Posted on 05 Jan 11
I read the following article (abridged and edited for this publication) in a recent edition of Mashable (written by Maria Ogneva, director of social media at Nimble) and thought it’s apropos for our industry. We’re all about customer service – it’s the cornerstone of our success. And social media has brought a whole new world and platform to create positive customer experiences. But the first thing Ms. Ogneva recommends is that you’re confident in your ability to support the collaborative process involved in social media before investing in a full-scale social media effort. She then recommends following these simple steps:
1. Listen and respond. You should be listening for signals from social media for needs of existing and potential clients. You want to engage proactively: listening at the point of need; as well as reactively: listening for indicators that someone may need help. To provide a personal example, Virgin America effectively and quickly responded to a need I had via social media. Unlike its competitor, Virgin got back to me very quickly, taking care to resolve the issue in the backchannel instead of sending me to an 800 number.
2. Cross-reference social and internal customer data. Is there anything that could have made the Virgin example even better? Certainly! It would have been even better if the company automatically knew my frequent flyer number without me having to message it. To successfully serve someone or give them an unforgettable experience, you need to know what your relationship is with the person who tweeted, your history of communication, as well as purchase history, if it’s a customer. For example, at my company, we help you cross-reference people from the social media stream (either your own or as a result of tracking keywords) to the internal record for a full 360-degree view.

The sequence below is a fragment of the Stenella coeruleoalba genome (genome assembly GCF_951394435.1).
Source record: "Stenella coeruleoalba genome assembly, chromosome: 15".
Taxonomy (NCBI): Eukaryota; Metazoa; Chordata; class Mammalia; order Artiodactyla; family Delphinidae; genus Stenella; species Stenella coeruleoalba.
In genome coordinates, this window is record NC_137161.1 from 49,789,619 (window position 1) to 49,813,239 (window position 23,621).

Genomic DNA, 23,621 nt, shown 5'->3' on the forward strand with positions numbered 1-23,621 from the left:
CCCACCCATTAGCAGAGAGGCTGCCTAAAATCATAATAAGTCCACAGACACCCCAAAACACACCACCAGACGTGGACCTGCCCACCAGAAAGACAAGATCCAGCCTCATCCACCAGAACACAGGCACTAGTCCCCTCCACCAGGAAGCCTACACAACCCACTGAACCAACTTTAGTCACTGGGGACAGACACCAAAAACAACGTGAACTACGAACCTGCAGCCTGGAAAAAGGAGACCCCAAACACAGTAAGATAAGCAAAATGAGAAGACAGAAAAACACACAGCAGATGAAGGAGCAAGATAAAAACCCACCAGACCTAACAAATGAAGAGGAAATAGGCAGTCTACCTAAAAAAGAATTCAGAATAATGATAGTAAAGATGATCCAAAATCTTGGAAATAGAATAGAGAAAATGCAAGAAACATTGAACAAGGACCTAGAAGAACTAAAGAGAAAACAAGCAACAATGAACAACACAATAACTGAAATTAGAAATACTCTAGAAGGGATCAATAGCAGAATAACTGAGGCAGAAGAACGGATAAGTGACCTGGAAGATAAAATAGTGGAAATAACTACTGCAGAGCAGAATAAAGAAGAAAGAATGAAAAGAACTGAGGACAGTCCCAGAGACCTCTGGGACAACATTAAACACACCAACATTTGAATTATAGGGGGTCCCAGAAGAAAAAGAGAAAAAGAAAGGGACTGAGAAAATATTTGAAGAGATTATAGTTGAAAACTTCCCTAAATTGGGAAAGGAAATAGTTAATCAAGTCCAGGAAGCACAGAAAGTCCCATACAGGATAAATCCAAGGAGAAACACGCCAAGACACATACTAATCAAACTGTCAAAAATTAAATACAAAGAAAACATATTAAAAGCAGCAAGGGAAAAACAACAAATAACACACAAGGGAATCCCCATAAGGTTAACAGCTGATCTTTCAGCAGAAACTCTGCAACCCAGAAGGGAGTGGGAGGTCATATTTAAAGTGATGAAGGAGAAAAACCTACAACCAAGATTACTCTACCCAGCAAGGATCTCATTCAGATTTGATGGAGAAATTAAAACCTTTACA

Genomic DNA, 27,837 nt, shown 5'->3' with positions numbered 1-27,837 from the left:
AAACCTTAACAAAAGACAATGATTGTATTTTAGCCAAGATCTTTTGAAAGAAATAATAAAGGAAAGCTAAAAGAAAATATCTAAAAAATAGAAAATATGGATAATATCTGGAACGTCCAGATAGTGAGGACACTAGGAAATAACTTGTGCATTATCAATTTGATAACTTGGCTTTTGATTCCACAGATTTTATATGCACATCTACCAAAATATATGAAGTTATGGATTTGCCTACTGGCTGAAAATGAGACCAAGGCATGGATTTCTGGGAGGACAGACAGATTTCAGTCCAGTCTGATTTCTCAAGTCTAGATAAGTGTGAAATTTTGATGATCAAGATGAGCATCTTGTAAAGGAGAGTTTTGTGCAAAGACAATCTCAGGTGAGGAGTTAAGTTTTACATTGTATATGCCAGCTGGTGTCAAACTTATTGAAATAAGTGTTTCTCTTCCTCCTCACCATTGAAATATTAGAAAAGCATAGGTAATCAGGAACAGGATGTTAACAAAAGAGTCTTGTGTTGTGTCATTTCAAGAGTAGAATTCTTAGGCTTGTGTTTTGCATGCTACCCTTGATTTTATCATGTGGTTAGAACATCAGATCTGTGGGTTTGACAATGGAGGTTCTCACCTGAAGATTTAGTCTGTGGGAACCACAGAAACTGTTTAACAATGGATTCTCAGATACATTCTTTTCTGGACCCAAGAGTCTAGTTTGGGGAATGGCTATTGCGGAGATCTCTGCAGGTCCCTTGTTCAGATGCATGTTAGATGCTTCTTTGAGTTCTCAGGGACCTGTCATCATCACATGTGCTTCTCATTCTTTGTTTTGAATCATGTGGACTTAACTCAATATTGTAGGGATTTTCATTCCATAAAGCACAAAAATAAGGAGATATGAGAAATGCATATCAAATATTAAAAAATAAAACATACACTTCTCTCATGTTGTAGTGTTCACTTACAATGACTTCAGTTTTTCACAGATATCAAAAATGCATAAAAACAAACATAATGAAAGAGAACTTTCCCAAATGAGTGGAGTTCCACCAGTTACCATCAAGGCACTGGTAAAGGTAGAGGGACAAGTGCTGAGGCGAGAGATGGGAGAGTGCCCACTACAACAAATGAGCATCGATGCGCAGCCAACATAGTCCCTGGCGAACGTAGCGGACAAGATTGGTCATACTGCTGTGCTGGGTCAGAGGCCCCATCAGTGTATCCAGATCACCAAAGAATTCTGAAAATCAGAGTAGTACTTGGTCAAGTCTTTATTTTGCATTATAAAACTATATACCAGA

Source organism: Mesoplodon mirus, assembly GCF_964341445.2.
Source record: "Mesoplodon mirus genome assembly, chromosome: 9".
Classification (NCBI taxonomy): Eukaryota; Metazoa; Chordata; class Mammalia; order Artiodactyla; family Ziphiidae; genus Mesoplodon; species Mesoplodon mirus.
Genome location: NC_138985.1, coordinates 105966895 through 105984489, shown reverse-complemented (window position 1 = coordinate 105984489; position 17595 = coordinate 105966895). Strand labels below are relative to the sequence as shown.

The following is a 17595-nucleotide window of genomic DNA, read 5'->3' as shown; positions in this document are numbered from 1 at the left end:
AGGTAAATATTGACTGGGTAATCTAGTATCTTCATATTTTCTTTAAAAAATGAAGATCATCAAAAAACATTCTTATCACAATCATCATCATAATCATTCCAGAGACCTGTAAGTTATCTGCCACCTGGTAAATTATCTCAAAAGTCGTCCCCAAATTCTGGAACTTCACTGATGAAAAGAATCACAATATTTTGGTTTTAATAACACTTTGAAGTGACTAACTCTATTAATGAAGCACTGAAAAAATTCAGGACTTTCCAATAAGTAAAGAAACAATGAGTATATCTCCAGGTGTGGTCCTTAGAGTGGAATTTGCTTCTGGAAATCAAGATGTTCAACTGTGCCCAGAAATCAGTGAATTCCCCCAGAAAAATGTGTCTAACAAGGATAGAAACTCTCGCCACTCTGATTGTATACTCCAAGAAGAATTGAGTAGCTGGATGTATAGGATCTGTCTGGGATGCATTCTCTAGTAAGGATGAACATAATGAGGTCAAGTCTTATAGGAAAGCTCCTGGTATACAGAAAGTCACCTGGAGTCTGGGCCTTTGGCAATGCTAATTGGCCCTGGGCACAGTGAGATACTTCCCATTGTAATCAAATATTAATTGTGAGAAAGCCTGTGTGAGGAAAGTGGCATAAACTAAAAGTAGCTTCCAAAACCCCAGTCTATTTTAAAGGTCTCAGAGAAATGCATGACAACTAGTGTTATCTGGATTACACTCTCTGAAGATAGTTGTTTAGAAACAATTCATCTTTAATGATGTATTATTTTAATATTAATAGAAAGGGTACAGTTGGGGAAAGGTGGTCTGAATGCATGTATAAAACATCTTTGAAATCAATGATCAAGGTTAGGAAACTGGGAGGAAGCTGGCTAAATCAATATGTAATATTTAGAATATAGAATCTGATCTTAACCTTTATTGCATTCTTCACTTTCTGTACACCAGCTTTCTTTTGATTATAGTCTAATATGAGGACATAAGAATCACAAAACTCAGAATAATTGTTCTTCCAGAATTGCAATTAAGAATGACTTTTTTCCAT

3. Understand context of relationship. Quick caveat: this new level of customer intelligence should be used in context of the relationship. While the customer may want you to get the full scoop on him or her in a customer service scenario, a company should never appear like it is using the personal information of someone who has no relationship with the company.
I once had a sub-par experience with a major financial institution where I couldn’t get in touch with customer service. Exasperated and in a panic, I complained on Twitter after which the Twitter rep got back to me promptly. Before I could even write back with details about my situation, she proactively e-mailed me via the e-mail address on record. In this case, it wasn’t creepy and actually provided value, because we had a relationship, and I knew the company had my e-mail address.
Of course, if an existing customer is having a bad experience, your first priority should be fixing the experience, communicating it back to the user and asking this person to keep voicing feedback and opinions. This will increase brand affinity and create an experience worth sharing with others. Whether your customer is having a good experience or bad, it’s key to create a participatory channel in which ideas can be voiced and captured, and progress communicated back to the customer.
As you do all of the above, make sure that your team -- as well as key external parties -- is on the same page with you. Cross-reference social data with internal data, retain and reference current and prior conversation threads and ensuing actions items.